Inspired by this.
[Photos copyright AP 2007]
My read is that Allen is investing far more hope in this speech than is warranted. First of all, it was given by the outgoing president. It's just as possible the ovation was a send-off for a guy they all liked--gonna miss you, Fr. Finn! More to the point, why did Fr. Finn have to wait until he was going out the door to deliver this? Perhaps because it wouldn't be well-received as a program of action?
More damning to the thesis of hope, why couldn't Allen get the incoming president to say what she thought? He was on the floor, what about a sampling of the membership's reaction? Sounds like it's more hypothetical than real hope at this point.Still, the speech as reported is, indeed, somewhat cheering. If nothing else it is an honest (and sadly rare) self-diagnosis of a serious problem. And I, too, at one time thought that maybe an official honest hashing out of the differences between self-identified Catholics would be helpful. Alas, no longer.
Thus any proposed discussion is already hobbled by a lack of common experiences and common intellectual frameworks. But what kills any such proposal is that there is no common basis for understanding the truth, no mutual recognition of applicable boundaries.What is the point of such discussion spaces? If it's to feel better about "the other," I dunno--maybe for that limited purpose it would work.
And this is supposed to be the forum for rapprochement? Those who believe in the bodily resurrection of Christ are going to link arms with the "Cameron just might have found his corpse after all" wing? Doesn't sound particularly promising to me. "No boundaries" might be a catchy sales slogan, but it's not a project that the orthodox tribe will want to invest a lot of their time in. Nor does "anything [PC] goes" inspire confidence in the durability of any understandings reached.
Who knows where the Spirit™ will lead next week?
It's something of a shame, because Lord knows that the orthodox need regular reality checks and criticism of our numerous flaws (the ever-popular circular firing squad, intolerance for the messiness of life, and too quick a recourse to iron fist, to name but three). And perhaps, yes, occasionally, prodded to think outside the box.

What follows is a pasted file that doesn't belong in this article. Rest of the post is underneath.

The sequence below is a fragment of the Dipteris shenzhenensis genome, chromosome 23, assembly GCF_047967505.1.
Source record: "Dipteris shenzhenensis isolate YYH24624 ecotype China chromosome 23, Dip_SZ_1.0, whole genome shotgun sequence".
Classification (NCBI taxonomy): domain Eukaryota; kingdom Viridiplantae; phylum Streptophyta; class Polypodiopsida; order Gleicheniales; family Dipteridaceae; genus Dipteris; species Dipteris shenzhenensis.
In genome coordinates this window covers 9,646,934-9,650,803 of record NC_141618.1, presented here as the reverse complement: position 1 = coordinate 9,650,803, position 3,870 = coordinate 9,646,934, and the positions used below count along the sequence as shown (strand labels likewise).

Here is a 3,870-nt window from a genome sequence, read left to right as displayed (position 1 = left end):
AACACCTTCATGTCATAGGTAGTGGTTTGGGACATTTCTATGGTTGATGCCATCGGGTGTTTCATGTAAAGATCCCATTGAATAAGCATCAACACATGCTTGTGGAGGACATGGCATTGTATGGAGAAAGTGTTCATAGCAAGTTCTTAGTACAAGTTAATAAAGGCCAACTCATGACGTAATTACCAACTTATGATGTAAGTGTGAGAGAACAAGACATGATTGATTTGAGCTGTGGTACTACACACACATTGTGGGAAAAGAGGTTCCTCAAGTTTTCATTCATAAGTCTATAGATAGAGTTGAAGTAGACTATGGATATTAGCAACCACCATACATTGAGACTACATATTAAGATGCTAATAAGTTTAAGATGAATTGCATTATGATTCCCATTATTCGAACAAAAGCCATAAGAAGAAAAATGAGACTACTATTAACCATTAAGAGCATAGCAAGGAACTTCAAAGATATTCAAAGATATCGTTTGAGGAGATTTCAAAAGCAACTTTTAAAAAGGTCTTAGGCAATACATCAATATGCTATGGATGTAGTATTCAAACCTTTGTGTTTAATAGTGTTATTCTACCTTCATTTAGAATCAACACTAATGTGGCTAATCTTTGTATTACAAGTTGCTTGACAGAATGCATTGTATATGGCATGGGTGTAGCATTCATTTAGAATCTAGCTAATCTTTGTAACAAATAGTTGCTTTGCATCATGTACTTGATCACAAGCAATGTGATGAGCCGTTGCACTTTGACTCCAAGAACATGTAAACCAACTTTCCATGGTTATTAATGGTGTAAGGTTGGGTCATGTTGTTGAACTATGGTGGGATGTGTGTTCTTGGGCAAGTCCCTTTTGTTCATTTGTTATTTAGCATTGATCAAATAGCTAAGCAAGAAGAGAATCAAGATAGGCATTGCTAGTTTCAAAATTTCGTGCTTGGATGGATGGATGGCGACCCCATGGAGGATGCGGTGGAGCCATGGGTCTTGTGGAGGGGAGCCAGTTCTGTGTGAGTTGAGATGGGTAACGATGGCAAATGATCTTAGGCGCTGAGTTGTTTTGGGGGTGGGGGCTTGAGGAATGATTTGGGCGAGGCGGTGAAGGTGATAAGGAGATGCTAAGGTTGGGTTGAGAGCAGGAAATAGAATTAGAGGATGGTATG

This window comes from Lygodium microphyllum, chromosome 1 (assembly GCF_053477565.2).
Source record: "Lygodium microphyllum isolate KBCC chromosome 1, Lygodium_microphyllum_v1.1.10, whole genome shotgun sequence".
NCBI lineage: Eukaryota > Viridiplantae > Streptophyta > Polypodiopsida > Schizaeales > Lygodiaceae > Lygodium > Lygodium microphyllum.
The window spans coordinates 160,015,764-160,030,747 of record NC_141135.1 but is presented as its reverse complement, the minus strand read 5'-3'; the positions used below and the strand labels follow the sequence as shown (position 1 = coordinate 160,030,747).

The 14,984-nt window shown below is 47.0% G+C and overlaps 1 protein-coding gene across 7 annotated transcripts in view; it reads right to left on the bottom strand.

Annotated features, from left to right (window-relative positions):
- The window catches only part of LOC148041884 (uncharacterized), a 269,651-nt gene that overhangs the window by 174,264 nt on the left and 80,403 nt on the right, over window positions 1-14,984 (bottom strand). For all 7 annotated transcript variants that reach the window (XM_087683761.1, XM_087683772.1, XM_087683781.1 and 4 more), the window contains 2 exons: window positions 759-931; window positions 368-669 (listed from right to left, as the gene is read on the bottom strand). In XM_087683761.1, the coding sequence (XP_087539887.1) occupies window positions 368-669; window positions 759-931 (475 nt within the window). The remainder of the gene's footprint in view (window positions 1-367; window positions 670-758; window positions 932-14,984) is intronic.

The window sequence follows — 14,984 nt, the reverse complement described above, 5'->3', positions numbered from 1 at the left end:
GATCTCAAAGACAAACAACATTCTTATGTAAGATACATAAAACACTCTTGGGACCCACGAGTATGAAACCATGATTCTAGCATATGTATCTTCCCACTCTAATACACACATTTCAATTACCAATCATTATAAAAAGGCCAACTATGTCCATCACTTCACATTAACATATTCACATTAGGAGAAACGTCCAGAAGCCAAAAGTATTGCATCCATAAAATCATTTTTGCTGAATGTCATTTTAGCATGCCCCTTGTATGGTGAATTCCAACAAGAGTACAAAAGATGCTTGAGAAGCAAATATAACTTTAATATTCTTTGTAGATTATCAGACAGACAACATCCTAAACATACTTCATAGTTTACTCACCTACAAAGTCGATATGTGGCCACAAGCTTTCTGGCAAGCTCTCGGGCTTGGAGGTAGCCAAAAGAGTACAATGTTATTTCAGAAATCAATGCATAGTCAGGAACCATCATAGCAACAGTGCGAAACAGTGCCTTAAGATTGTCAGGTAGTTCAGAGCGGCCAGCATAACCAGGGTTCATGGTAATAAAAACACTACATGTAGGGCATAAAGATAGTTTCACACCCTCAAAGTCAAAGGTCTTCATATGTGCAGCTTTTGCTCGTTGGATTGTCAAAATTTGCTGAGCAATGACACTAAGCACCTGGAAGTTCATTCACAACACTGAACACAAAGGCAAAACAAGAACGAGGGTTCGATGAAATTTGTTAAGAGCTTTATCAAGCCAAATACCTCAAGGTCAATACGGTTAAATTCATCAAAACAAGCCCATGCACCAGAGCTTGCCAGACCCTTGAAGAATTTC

But we won't take that prompting from self-identified Catholics who, when all is said and done, don't think the empty tomb is all that important.
Lester Tenney and part of his collection.
[North Coast Times, cr. 2003]
Dauntless dive bombers at Midway, attacking a Japanese cruiser.At shortly after noon, local time, Lt. Cmdr. C. Wade McClusky's Dauntless dive bomber squadron from the U.S.S. Enterprise began its run at the Japanese armada during the Battle of Midway. In five minutes of combat, three of the four Japanese carriers present would be destroyed, and the fourth would be sunk two days later.
McClusky in January 1942. He would retire from the Navy as a Rear Admiral.The reason the Japanese were surprised? The suicidal heroism of the American torpedo bomber squadrons, whose unsupported attack runs in obsolete aircraft failed utterly with great loss--and focused the attention of the Japanese fighter squadrons and anti-aircraft batteries down at sea level.
Ensign George Gay (right), on June 4, 1942, just before going into combat. He was the sole survivor of the U.S.S. Hornet's torpedo squadron, and won the Navy Cross for heroism that day. He was picked up by an American submarine afte his plane was shot down.
By the time the IJN looked up from the torpedo attacks, the Dauntless squadrons had started their attack runs. They would not miss.
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